What is Petty Cash?
Petty cash is a small amount of actual cash that a company has on hand to purchase items that cost so little that cutting a check doesn’t make sense or isn’t realistic. It is often used to reimburse employees for relatively low cost purchases, such as a birthday cake for an employee or breakfast treats for the morning staff meeting.
The amount of petty cash a company has on hand depends on the size and nature of the business. While a small business might need just $50, a large company department might start with $150.
Tracking Petty Cash
One person – the petty cash “custodian” – is responsible for tracking funds disbursed and replenishing the fund when needed. Some companies require receipts for disbursement and others use petty cash vouchers from an office supply store to itemize how the money was spent and who spent it. Some use only a payment log, if anything. The level of sophistication for tracking petty cash spending is usually in line with other company procedures.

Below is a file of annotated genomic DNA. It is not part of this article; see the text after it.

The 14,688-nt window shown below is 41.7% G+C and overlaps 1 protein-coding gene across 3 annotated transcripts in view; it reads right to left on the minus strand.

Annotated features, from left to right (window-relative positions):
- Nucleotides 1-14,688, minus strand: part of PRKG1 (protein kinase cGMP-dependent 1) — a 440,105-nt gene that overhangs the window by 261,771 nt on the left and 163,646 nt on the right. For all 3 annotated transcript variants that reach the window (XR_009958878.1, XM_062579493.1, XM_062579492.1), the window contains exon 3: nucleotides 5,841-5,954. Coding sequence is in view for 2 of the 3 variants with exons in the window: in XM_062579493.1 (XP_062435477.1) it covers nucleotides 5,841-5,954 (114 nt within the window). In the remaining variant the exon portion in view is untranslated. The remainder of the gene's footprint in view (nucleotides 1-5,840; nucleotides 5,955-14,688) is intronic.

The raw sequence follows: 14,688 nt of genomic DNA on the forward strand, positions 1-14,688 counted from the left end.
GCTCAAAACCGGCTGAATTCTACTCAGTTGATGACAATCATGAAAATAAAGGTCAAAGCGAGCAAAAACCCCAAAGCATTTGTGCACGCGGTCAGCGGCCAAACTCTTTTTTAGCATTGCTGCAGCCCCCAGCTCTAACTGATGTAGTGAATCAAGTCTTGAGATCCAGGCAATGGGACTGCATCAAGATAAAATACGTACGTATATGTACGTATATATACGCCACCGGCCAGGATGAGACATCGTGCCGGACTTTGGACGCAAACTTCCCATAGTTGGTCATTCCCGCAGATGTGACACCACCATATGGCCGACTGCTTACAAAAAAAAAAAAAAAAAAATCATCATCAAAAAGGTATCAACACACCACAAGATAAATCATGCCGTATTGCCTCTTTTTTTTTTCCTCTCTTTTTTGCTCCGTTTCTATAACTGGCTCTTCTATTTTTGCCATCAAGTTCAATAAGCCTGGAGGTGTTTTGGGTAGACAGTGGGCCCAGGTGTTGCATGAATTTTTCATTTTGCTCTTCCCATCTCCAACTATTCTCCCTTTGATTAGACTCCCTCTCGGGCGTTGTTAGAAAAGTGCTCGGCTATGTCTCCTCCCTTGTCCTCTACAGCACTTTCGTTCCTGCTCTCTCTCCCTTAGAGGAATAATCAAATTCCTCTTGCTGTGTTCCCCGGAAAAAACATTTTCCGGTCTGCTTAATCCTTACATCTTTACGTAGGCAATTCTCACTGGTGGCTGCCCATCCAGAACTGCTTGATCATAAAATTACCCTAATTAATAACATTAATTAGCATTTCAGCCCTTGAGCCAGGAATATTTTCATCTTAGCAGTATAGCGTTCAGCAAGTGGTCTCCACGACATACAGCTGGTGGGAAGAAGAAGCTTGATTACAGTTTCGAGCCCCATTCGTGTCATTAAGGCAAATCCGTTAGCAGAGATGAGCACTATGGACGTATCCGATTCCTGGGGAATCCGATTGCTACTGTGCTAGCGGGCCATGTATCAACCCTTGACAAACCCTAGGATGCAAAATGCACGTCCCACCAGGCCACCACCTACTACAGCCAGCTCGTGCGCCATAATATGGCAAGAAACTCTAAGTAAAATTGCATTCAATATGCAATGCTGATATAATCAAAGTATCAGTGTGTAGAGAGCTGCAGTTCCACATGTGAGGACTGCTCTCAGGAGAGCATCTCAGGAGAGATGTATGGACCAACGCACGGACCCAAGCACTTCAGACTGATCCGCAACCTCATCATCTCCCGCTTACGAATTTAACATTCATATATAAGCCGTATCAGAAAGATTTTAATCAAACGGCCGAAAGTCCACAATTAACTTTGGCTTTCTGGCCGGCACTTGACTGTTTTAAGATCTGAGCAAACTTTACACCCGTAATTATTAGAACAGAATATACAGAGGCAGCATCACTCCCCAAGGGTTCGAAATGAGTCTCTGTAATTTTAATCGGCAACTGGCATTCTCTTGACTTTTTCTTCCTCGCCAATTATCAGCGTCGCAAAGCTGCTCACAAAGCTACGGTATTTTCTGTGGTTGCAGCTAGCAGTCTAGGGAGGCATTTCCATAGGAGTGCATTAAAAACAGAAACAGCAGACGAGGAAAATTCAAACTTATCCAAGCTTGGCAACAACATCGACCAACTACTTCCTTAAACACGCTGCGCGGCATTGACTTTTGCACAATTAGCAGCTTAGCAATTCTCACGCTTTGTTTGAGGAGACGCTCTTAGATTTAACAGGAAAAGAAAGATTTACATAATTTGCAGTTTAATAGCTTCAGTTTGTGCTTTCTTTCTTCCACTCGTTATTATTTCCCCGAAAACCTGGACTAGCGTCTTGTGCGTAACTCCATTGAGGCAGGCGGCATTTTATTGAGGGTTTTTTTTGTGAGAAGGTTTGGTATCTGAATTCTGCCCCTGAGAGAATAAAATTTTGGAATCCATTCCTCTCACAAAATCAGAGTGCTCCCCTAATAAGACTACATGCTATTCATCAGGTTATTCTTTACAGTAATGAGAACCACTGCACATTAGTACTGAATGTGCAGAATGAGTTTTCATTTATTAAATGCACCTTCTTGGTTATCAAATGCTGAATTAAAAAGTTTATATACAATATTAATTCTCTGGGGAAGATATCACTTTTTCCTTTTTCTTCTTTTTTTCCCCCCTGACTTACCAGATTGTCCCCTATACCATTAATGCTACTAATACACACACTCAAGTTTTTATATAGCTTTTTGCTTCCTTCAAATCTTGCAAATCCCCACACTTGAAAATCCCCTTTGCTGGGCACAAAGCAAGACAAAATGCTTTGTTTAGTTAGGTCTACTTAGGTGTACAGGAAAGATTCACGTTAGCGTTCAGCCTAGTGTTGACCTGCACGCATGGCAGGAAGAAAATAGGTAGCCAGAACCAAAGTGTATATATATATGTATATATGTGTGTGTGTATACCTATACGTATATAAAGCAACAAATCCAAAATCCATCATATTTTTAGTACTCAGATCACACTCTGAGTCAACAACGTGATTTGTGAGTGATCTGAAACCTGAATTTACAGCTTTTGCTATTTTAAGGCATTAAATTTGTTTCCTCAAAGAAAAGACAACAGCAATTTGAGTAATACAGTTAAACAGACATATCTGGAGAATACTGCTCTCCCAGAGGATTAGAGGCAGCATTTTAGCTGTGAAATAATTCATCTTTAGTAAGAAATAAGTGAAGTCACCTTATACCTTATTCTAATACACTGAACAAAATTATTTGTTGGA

Because there’s potential for abuse, companies often require a certain amount of reporting and control. Steps to minimize abuse include limiting the amount that can be disbursed through petty cash, requiring receipts, and monthly audits by a responsible person other than the custodian.
When petty cash fund runs low, the custodian asks the appropriate person to cash a check for petty cash. The accountant typically tracks that in the system by attributing it to a general ledger account titled “petty cash.”